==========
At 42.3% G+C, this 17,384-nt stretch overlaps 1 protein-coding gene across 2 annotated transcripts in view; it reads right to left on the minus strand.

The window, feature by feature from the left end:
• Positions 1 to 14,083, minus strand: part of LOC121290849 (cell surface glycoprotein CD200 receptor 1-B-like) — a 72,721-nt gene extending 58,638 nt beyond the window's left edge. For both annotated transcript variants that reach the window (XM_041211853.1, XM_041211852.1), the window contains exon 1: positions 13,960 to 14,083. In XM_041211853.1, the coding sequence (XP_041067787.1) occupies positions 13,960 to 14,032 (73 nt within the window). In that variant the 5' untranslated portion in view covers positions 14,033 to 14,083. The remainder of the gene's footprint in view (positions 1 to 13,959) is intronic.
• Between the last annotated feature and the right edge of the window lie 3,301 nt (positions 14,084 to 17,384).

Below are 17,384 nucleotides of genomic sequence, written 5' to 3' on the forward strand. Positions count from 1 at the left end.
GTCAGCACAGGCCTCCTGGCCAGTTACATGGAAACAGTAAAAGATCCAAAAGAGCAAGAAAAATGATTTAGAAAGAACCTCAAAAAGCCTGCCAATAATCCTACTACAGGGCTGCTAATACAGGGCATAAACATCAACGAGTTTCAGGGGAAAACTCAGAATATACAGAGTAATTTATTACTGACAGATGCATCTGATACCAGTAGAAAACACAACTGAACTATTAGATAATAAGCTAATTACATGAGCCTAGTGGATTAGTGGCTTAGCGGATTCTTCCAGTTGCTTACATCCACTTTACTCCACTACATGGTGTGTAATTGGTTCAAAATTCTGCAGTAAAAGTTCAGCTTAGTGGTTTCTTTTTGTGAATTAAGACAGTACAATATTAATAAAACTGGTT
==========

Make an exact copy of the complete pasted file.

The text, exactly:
At 42.3% G+C, this 17,384-nt stretch overlaps 1 protein-coding gene across 2 annotated transcripts in view; it reads right to left on the minus strand.

The window, feature by feature from the left end:
• Positions 1 to 14,083, minus strand: part of LOC121290849 (cell surface glycoprotein CD200 receptor 1-B-like) — a 72,721-nt gene extending 58,638 nt beyond the window's left edge. For both annotated transcript variants that reach the window (XM_041211853.1, XM_041211852.1), the window contains exon 1: positions 13,960 to 14,083. In XM_041211853.1, the coding sequence (XP_041067787.1) occupies positions 13,960 to 14,032 (73 nt within the window). In that variant the 5' untranslated portion in view covers positions 14,033 to 14,083. The remainder of the gene's footprint in view (positions 1 to 13,959) is intronic.
• Between the last annotated feature and the right edge of the window lie 3,301 nt (positions 14,084 to 17,384).

Below are 17,384 nucleotides of genomic sequence, written 5' to 3' on the forward strand. Positions count from 1 at the left end.
GTCAGCACAGGCCTCCTGGCCAGTTACATGGAAACAGTAAAAGATCCAAAAGAGCAAGAAAAATGATTTAGAAAGAACCTCAAAAAGCCTGCCAATAATCCTACTACAGGGCTGCTAATACAGGGCATAAACATCAACGAGTTTCAGGGGAAAACTCAGAATATACAGAGTAATTTATTACTGACAGATGCATCTGATACCAGTAGAAAACACAACTGAACTATTAGATAATAAGCTAATTACATGAGCCTAGTGGATTAGTGGCTTAGCGGATTCTTCCAGTTGCTTACATCCACTTTACTCCACTACATGGTGTGTAATTGGTTCAAAATTCTGCAGTAAAAGTTCAGCTTAGTGGTTTCTTTTTGTGAATTAAGACAGTACAATATTAATAAAACTGGTT